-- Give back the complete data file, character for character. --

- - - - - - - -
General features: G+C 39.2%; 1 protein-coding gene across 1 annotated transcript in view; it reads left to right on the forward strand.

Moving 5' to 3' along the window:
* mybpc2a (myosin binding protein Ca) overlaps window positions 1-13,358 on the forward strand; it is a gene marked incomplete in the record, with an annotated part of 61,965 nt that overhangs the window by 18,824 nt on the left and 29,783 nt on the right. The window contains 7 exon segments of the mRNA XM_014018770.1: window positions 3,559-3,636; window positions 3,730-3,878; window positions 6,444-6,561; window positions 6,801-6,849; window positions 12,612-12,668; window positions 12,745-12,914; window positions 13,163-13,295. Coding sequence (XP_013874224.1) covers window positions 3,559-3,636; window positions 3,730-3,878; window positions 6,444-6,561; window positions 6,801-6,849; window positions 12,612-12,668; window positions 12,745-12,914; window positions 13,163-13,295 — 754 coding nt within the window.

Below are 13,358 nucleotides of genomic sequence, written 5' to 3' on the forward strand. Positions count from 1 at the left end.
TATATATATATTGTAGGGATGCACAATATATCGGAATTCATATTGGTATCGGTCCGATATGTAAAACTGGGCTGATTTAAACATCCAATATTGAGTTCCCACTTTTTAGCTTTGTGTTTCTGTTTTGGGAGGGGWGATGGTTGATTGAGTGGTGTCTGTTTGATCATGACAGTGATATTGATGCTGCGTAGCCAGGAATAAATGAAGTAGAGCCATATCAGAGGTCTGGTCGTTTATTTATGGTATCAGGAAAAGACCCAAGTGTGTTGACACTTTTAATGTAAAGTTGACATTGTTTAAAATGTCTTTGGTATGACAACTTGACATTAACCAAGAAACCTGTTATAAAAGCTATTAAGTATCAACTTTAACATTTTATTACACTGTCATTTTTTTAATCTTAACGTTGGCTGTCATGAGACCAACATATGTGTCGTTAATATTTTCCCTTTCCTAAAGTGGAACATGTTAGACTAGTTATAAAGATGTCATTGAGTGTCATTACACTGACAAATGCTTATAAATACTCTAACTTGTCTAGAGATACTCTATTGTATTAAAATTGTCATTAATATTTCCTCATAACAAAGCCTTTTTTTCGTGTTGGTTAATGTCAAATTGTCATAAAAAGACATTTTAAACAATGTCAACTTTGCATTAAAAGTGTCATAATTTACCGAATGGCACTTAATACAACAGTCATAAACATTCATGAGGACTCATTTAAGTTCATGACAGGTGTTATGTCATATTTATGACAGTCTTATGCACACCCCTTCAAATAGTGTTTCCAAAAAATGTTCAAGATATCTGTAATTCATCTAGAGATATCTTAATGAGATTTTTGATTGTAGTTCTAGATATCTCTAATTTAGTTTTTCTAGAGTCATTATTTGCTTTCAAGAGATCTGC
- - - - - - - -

General features: G+C 39.2%; 1 protein-coding gene across 1 annotated transcript in view; it reads left to right on the forward strand.

Moving 5' to 3' along the window:
* mybpc2a (myosin binding protein Ca) overlaps window positions 1-13,358 on the forward strand; it is a gene marked incomplete in the record, with an annotated part of 61,965 nt that overhangs the window by 18,824 nt on the left and 29,783 nt on the right. The window contains 7 exon segments of the mRNA XM_014018770.1: window positions 3,559-3,636; window positions 3,730-3,878; window positions 6,444-6,561; window positions 6,801-6,849; window positions 12,612-12,668; window positions 12,745-12,914; window positions 13,163-13,295. Coding sequence (XP_013874224.1) covers window positions 3,559-3,636; window positions 3,730-3,878; window positions 6,444-6,561; window positions 6,801-6,849; window positions 12,612-12,668; window positions 12,745-12,914; window positions 13,163-13,295 — 754 coding nt within the window.

Below are 13,358 nucleotides of genomic sequence, written 5' to 3' on the forward strand. Positions count from 1 at the left end.
TATATATATATTGTAGGGATGCACAATATATCGGAATTCATATTGGTATCGGTCCGATATGTAAAACTGGGCTGATTTAAACATCCAATATTGAGTTCCCACTTTTTAGCTTTGTGTTTCTGTTTTGGGAGGGGWGATGGTTGATTGAGTGGTGTCTGTTTGATCATGACAGTGATATTGATGCTGCGTAGCCAGGAATAAATGAAGTAGAGCCATATCAGAGGTCTGGTCGTTTATTTATGGTATCAGGAAAAGACCCAAGTGTGTTGACACTTTTAATGTAAAGTTGACATTGTTTAAAATGTCTTTGGTATGACAACTTGACATTAACCAAGAAACCTGTTATAAAAGCTATTAAGTATCAACTTTAACATTTTATTACACTGTCATTTTTTTAATCTTAACGTTGGCTGTCATGAGACCAACATATGTGTCGTTAATATTTTCCCTTTCCTAAAGTGGAACATGTTAGACTAGTTATAAAGATGTCATTGAGTGTCATTACACTGACAAATGCTTATAAATACTCTAACTTGTCTAGAGATACTCTATTGTATTAAAATTGTCATTAATATTTCCTCATAACAAAGCCTTTTTTTCGTGTTGGTTAATGTCAAATTGTCATAAAAAGACATTTTAAACAATGTCAACTTTGCATTAAAAGTGTCATAATTTACCGAATGGCACTTAATACAACAGTCATAAACATTCATGAGGACTCATTTAAGTTCATGACAGGTGTTATGTCATATTTATGACAGTCTTATGCACACCCCTTCAAATAGTGTTTCCAAAAAATGTTCAAGATATCTGTAATTCATCTAGAGATATCTTAATGAGATTTTTGATTGTAGTTCTAGATATCTCTAATTTAGTTTTTCTAGAGTCATTATTTGCTTTCAAGAGATCTGC